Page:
Image: Remains of collapsed star
X-ray: NASA/CXC/SAO/T.Temim et al.; IR: NASA/JPL-Caltech
A new image from NASA's Chandra X-ray Observatory and Spitzer Space Telescope shows the dusty remains of a collapsed star. The composite image of G54.1.3 shows X-rays from Chandra in blue, and data from Spitzer in green (shorter wavelength infrared) and red-yellow (longer wavelength infrared). Scientists think that a pulsar (the white source in the center) is sending off a wind that is heating up remnant supernova dust.
updated 3/29/2010 7:03:52 PM ET 2010-03-29T23:03:52

The dusty remains of a collapsed star can be seen flying past and engulfing a nearby family of stars in new images from NASA's Chandra and Spitzer space telescopes.

The composite view of the stellar remains (dubbed, "G54.1+0.3") includes observations from the Chandra X-ray Observatory in blue, with green and red-yellow regions studied by the Spitzer Space Telescope. The white source near the center of the image is a dense, rapidly rotating neutron star, or "pulsar," left behind after a core-collapse supernova explosion.

The pulsar generates a wind of high-energy particles — seen in the Chandra photos — that expands into the surrounding environment, illuminating the material ejected in the supernova explosion.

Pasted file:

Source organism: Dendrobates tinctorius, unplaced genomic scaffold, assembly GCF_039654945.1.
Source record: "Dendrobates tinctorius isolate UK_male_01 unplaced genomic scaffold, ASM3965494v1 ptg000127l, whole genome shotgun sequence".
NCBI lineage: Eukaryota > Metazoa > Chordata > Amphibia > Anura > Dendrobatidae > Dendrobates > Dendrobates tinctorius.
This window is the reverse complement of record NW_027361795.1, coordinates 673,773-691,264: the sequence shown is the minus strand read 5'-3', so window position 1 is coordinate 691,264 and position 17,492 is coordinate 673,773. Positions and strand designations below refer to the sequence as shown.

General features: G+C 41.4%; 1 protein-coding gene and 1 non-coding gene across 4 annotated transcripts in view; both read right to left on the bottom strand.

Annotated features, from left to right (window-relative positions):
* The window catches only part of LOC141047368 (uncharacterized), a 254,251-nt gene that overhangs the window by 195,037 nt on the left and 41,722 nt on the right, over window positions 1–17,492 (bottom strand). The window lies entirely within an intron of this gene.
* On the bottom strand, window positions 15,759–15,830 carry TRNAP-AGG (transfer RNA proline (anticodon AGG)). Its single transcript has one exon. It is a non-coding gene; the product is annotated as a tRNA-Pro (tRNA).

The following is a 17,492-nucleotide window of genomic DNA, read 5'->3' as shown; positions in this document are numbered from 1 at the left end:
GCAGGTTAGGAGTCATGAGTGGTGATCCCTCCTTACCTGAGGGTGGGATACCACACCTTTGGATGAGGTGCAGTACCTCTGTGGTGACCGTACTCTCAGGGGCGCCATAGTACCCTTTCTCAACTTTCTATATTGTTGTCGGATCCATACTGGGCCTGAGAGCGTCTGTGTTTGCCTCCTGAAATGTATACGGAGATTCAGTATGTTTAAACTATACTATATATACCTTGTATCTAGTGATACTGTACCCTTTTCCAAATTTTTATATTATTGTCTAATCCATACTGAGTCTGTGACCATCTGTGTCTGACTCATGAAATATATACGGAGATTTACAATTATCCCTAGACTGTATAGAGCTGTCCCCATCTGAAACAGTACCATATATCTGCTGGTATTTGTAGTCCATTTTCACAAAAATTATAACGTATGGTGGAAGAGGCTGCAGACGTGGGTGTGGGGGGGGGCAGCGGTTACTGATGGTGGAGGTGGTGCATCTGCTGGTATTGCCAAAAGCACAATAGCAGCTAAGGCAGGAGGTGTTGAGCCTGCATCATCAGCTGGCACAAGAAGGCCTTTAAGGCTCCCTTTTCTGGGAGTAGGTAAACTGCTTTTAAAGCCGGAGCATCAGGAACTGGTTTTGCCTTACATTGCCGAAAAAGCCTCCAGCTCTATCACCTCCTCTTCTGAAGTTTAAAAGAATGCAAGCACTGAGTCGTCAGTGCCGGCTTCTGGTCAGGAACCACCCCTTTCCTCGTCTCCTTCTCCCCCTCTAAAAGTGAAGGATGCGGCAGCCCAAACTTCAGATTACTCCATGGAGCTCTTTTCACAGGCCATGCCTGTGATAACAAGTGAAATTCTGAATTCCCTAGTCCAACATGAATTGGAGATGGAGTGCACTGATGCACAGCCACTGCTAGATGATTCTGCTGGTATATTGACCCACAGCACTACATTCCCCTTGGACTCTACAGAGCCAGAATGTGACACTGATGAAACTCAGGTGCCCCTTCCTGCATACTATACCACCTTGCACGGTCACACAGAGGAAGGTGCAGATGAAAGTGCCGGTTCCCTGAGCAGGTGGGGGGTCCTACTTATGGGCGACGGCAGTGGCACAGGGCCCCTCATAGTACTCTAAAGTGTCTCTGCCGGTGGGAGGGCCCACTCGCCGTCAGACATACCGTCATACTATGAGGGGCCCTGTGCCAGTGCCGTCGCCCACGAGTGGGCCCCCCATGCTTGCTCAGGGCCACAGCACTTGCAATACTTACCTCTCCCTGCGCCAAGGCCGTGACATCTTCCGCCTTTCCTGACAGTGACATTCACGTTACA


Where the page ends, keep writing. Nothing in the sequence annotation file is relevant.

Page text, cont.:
The infrared shell that surrounds the pulsar wind is made up of gas and dust that condensed out of debris from the supernova. As the cold dust expands into the surroundings, it is heated and lit up by the stars in the cluster so that it is observable in the infrared. The dust closest to the stars is the hottest and is seen to glow in yellow in the image.

Some of the dust is also being heated by the expanding pulsar wind as it overtakes the material in the shell.

The unique environment into which this supernova exploded makes it possible for astronomers to observe the condensed dust from the supernova that is usually too cold to emit in the infrared. Without the presence of the stellar cluster, it would not be possible to observe this dust until it becomes energized and heated by a shock wave from the supernova.

However, the very action of such shock heating would destroy many of the smaller dust particles. In G54.1+0.3, astronomers are observing pristine dust before any such destruction.

The nature and quantity of dust produced in supernova explosions is a long-standing mystery, and G54.1+0.3 supplies an important piece to the puzzle.

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